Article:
Along with helping you understand what to do, an attorney can also help you understand what not to do.

If you don’t hire a lawyer, you’re taking a major risk heading into the courtroom. Arrests, tickets, and lawsuits are all serious, and you may be facing misdemeanor or felony charges. The risk of not hiring a lawyer is extensive and may include:

  • Large fees or penalties
  • Maximum penalties, jail time, and charges
  • Lack of fully understanding court procedures
  • Lack of ability to fully present your case to the prosecutor
  • Lack of understanding of the judge and prosecutor’s preferences and history of handling cases

Depending on the charges you’re facing, you may have a higher risk of losing your license, losing court cases, or having protection orders issued against you. A lawyer understands the law, understands the judges and the prosecutors, knows if there are certain tactics that would help or harm you in certain divisions, knows what the accusations or charges against you are and how to best handle them within the confines of the law.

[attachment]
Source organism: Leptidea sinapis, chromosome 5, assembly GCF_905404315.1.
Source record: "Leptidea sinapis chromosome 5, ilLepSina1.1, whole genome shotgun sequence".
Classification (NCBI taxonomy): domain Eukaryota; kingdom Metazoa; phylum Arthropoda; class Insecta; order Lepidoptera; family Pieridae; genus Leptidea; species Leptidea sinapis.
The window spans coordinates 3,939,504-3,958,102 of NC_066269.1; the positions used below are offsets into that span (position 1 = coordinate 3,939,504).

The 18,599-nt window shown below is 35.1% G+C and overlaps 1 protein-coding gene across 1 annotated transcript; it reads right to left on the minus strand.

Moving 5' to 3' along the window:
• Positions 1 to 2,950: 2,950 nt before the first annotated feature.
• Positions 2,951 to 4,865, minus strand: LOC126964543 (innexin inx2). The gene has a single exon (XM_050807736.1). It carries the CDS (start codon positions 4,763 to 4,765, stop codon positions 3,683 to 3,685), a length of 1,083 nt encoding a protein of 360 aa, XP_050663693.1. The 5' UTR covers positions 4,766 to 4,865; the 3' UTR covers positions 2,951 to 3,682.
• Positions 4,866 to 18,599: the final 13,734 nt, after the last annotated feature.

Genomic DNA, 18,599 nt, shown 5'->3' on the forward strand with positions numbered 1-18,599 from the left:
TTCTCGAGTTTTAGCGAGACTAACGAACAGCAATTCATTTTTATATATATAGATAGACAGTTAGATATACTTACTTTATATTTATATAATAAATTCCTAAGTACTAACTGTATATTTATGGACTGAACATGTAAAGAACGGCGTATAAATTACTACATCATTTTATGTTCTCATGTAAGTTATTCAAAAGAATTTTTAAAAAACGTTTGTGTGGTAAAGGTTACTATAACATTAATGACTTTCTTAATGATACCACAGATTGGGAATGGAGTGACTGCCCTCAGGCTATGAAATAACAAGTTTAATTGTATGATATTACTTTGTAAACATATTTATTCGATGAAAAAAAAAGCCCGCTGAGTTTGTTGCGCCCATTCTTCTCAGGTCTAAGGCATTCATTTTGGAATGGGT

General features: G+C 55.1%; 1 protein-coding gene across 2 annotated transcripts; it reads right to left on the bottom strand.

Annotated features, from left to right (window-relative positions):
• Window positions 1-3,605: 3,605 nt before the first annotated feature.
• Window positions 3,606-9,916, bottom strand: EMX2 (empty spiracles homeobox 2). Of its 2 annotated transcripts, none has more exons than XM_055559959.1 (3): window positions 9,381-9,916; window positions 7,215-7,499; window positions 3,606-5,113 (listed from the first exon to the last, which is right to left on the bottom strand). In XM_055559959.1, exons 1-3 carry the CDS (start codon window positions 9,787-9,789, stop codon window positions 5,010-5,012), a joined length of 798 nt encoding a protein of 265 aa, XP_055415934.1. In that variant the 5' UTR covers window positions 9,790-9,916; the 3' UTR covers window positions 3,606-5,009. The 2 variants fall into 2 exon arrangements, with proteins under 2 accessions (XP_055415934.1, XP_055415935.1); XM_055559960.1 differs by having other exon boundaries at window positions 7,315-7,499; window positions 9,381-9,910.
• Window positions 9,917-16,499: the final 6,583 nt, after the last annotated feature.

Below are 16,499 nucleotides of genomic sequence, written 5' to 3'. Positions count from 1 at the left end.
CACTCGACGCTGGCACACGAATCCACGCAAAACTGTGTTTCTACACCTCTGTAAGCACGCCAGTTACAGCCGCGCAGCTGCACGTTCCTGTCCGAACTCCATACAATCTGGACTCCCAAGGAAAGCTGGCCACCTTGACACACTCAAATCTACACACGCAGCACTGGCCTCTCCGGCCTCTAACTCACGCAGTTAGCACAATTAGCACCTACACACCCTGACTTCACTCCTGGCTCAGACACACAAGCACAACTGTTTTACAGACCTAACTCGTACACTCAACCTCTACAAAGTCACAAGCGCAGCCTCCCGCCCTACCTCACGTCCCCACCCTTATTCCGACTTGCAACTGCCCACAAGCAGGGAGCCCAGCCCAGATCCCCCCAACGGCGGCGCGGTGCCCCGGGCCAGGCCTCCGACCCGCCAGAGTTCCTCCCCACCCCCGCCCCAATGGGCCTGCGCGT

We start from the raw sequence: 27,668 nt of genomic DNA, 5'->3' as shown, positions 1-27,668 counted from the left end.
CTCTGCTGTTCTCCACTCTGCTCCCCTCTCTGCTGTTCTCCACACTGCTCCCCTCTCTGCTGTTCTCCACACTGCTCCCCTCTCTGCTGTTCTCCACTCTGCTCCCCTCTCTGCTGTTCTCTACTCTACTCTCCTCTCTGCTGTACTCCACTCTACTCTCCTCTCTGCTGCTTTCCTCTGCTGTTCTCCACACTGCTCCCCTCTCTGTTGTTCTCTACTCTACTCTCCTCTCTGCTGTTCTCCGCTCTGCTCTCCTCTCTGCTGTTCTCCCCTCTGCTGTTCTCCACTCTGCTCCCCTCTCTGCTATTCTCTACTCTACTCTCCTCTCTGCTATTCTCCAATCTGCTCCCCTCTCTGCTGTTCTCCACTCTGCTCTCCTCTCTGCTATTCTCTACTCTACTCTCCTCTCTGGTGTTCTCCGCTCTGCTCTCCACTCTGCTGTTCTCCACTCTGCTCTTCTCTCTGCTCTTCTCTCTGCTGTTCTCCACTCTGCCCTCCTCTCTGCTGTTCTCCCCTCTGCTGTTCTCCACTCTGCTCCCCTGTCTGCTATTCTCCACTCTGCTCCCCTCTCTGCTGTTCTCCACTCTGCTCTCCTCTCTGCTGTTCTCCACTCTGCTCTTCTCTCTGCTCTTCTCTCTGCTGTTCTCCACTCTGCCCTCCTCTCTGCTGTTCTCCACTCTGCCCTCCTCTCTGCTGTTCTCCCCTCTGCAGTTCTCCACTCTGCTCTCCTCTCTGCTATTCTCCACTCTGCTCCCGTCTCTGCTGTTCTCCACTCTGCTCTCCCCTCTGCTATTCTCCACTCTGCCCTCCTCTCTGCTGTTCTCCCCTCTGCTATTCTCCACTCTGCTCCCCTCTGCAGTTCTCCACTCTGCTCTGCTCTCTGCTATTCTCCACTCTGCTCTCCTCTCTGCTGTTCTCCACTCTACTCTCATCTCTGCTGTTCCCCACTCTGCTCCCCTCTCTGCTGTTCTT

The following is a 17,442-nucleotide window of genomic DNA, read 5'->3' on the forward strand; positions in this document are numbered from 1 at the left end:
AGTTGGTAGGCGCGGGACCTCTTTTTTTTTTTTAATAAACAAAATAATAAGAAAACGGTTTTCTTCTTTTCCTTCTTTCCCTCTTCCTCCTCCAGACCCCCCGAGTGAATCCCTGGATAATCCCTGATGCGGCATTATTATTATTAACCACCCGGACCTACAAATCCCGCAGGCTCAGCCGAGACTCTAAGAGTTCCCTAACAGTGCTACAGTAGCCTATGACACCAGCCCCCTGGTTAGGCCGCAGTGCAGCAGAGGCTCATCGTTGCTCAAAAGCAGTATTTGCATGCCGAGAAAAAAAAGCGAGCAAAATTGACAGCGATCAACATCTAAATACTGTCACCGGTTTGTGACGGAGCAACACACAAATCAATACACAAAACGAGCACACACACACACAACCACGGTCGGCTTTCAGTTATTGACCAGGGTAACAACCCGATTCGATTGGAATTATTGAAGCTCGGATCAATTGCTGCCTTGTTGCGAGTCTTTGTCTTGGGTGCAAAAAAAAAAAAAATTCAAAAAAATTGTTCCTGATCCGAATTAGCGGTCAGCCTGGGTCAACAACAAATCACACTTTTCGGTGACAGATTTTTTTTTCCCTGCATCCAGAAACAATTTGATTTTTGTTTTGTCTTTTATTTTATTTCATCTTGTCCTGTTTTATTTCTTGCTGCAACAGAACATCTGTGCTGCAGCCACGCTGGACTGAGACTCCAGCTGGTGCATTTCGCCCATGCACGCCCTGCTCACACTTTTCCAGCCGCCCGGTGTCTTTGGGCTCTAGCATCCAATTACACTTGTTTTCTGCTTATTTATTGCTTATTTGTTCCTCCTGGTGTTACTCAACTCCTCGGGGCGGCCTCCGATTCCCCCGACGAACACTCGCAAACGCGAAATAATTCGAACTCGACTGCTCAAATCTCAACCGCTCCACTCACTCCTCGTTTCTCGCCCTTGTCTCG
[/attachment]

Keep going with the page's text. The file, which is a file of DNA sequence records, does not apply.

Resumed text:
If you opt not to work with an attorney, you’re risking losing the experience and expertise of a legal professional to help with everything from mediation and agreements to speaking to a judge.

Colorado criminal procedure

  • Arrest or
    Summons
    01

    Arrest or
    Summons

    The process begins with either an arrest or a summons. The accused is either arrested or served with paperwork summoning them to appear in court. During an arrest, Miranda rights may or may not be read to you. Officers are only required to recite your rights if they intend to question you about potentially incriminating things.

  • Bond Hearing
    02

    Bond Hearing

    In most cases, you're entitled to have a reasonable bond set after you've been arrested. In situations involving domestic violence, the police will request input from the victim before setting a bond. Bonds are set to ensure that a person appears in court at their court dates. If they don’t show up, they forfeit the money that was paid for the bond.

  • Advisement of
    Charges
    03

    Advisement of
    Charges